Bilateral Coordination Activity with Hearts | The OT Toolbox

Bilateral Coordination Activity with Hearts

Get creative with a salt writing tray to work on many underlying skill areas that are needed for handwriting and motor planning in functional tasks.  This heart copying activity uses a vivid salt tray in a way that encourages coordination of both hands together in a visual motor integration task.  Use this and other bilateral coordination activities in the home, classroom, or therapy clinic.

This bilateral coordination activity is a take on our Shamrock bilateral coordination activity that we did last year.  It was a great way to encourage kids to work on visual motor integration while allowing them to use both hands together in a coordinated and functional manner.  Using both of the hands to copy heart designs from a different visual plane is a hands-on activity that really works the brain, eyes, and hands together.  

Bilateral coordination activity with a heart theme for Valentines Day

Bilateral Coordination Activity with Hearts


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This was an easy activity to set up.  We started by making colored salt to use in our salt tray.  

Materials to make the colored salt: 
Washable paint (one or two squirts)
1.5 cups Salt
1/4 cup glitter (We received ours from www.craftprojectideas.com)

To make your own, fill a sandwich baggie with washable paint, salt, and glitter. We used red, but any color would be fine for making the colored salt.  The amount of paint can vary.  More paint will yield a more vivid hue.  Know that using more paint will require a longer period to dry the salt. 

I shared a picture over on our The OT Toolbox's Instagram feed of this process: 


Then, simply shade the baggie until the salt is coated with paint.  This is a fun activity for kids to move with gross motor coordination and a creative way to sneak movement into the classroom.

Colored salt that is dyed with washable paint for a sensory motor activity for kids

Once the sand is coated with color, spread it out on a cookie sheet.  We let our salt dry overnight.  Note: if the salt is still wet, the paint will color your hands. Once it's dry, it will not color your fingers.  If you do end up with color on your hands or cookie sheet, just wash it off in warm soapy water.  That's the beauty of using washable paint for this project.

When you salt is colored and ready to play, spread it out on a tray.  I used a big shallow platter.   

Red glitter salt tray for Valentines Day

Quickly draw a few hearts on paper and prop them up vertically in front of the tray.  A vertical placement is important for addressing the skills needed to copy written work from an over head source such as a chalkboard or smart board in the classroom.  

Kids will need to shift their eyes from the vertical plane to the horizontal plane in order to copy the heart patterns in the salt tray.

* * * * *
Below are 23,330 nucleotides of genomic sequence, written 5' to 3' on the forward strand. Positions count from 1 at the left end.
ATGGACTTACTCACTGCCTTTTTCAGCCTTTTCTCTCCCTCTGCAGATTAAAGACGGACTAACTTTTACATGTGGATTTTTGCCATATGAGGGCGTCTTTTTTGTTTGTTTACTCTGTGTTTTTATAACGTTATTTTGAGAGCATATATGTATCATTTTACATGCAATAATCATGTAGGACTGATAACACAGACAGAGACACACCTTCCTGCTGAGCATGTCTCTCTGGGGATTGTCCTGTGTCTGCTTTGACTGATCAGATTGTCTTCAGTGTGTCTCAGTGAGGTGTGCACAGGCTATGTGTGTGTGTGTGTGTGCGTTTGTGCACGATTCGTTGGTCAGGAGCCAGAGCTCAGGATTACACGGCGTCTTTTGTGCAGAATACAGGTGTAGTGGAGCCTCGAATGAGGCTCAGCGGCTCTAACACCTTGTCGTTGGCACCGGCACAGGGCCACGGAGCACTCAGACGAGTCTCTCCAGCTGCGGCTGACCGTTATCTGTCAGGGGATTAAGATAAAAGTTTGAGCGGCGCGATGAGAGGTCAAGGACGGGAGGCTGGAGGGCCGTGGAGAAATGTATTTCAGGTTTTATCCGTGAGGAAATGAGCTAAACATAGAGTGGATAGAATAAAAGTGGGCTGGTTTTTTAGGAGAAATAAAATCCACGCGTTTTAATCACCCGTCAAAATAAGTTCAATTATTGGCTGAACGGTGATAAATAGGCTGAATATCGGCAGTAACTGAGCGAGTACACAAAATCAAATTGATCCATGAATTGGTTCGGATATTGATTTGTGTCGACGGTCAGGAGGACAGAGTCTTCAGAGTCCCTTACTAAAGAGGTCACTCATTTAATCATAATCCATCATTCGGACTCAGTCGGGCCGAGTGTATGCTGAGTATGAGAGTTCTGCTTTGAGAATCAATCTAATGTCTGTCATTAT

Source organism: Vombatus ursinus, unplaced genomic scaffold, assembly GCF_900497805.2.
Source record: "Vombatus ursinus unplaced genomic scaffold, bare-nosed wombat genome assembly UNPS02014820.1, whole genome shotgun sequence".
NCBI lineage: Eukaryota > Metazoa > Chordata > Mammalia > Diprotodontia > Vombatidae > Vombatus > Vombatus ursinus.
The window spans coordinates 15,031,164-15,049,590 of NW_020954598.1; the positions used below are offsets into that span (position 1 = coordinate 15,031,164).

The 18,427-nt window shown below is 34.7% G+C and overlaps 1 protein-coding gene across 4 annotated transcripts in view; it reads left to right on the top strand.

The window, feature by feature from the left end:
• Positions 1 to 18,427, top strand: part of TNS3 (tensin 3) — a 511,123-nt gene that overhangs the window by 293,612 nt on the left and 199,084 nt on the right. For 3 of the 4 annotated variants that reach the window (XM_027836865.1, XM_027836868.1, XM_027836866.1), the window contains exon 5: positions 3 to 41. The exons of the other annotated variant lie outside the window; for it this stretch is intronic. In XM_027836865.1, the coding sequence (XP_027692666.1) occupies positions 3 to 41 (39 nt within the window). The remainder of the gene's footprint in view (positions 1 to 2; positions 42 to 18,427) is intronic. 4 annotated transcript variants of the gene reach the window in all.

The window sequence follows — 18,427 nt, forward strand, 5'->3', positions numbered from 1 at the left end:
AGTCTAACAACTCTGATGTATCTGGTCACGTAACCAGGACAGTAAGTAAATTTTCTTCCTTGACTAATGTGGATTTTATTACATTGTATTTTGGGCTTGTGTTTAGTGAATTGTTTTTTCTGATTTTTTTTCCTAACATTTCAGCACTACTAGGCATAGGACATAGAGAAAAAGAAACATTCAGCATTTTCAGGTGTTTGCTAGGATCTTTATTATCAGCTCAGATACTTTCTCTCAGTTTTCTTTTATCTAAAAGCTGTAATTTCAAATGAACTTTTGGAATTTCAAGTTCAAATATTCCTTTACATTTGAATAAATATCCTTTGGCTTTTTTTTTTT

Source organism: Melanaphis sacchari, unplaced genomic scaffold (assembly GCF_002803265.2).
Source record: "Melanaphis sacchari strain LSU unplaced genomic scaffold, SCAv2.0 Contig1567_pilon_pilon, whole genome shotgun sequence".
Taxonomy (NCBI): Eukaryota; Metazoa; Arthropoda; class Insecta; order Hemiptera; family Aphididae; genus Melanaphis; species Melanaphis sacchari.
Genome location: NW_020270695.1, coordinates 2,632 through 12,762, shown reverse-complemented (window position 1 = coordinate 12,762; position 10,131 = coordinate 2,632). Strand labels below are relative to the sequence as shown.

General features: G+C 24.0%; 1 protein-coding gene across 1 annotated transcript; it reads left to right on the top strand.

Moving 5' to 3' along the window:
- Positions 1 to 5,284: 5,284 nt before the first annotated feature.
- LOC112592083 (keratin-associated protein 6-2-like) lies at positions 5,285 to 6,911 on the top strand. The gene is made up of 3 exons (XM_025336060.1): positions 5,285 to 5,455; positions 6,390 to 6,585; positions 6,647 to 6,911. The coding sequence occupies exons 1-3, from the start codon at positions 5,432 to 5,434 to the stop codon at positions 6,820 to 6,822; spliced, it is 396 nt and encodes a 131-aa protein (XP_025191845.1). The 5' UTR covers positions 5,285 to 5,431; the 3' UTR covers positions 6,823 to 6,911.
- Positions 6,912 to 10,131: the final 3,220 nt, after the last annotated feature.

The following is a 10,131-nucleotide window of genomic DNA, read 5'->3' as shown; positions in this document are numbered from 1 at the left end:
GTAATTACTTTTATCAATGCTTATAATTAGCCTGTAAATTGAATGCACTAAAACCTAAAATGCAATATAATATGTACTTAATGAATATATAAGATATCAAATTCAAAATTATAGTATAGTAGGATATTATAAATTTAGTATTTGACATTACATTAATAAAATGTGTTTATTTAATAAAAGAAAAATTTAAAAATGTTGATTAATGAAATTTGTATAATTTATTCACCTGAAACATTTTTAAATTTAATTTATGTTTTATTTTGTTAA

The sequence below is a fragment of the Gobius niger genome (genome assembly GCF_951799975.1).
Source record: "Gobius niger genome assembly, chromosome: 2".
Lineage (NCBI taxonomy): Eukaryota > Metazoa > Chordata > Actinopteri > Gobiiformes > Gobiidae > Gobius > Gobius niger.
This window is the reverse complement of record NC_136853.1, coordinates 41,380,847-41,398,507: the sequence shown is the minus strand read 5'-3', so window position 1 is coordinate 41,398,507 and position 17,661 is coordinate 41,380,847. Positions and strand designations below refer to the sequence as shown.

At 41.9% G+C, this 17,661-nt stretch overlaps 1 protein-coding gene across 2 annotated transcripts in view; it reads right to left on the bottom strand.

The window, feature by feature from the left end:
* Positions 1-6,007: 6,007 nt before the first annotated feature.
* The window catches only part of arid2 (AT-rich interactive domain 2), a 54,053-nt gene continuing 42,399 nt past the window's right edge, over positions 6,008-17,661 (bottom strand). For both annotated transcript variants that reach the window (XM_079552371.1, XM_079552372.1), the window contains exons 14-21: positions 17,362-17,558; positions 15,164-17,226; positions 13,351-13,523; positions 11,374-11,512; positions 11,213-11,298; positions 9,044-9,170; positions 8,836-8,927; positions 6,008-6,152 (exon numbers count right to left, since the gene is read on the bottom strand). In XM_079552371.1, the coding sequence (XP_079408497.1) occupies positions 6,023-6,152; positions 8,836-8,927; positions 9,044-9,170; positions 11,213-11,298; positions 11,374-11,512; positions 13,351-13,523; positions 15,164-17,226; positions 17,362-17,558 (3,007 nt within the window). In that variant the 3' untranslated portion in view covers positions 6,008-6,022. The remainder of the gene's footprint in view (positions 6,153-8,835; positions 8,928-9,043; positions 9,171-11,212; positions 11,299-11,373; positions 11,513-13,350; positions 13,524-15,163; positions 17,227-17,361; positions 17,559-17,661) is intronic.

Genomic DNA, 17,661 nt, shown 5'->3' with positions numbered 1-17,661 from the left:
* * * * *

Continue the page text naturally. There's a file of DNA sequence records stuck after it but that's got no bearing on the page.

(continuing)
Encourage use of both hands to make the hearts, starting at the middle point and using both hands at the same time.  Show your child how to look at the vertical sample or at the starting point on the salt tray.  You don't want them to look at only one hand at a time as both hands are working together to make the heart shape.

Colored salt tray to address bilateral coordination and visual motor integration
What is going on with this visual motor integration activity? 


While creating a heart shape as described above, the child is using his visual sense to guides movement through peripheral vision.  

This activity is a version of the Brain Gym program, which uses whole body movements to improve skills, including learning and functional tasks.  In Brain Gym, there is an activity called Double Doodles, which involves doodling with both hands, with a piece of crayon or chalk in each hand.  The activity encourages children to use both hands together.  The point of the activity is to establish direction and orientation relative to the child's body.  The movement activity addresses hand-eye coordination in different visual fields, promotes spatial awareness and visual discrimination, addresses left and right awareness, improves peripheral vision, promotes body awareness and coordination with specialization of the hands and eyes, and works on gross motor movement skills.

Brain Gym is an excellent way to promote whole body learning through simple and fun movement activities. 

Watch for these things:  
  • While drawing, watch the child for stiffness in the hand, wrist, or arm.  
  • Remind the child to keep their eyes fixed on the starting point at the center of the heart.
  • Remind the child to keep both fingers in contact with the sand.  They shouldn't lift their fingers at all.
  • Watch for bilateral coordination, ensuring that both arms are moving at the same speed, distance, and positioning.

Child playing with a salt tray to address bilateral coordination and visual motor integration skills.


Work on bilateral coordination with this salt tray activity

Try using these salt writing trays to work on the skills needed for handwriting. 







Working on Handwriting?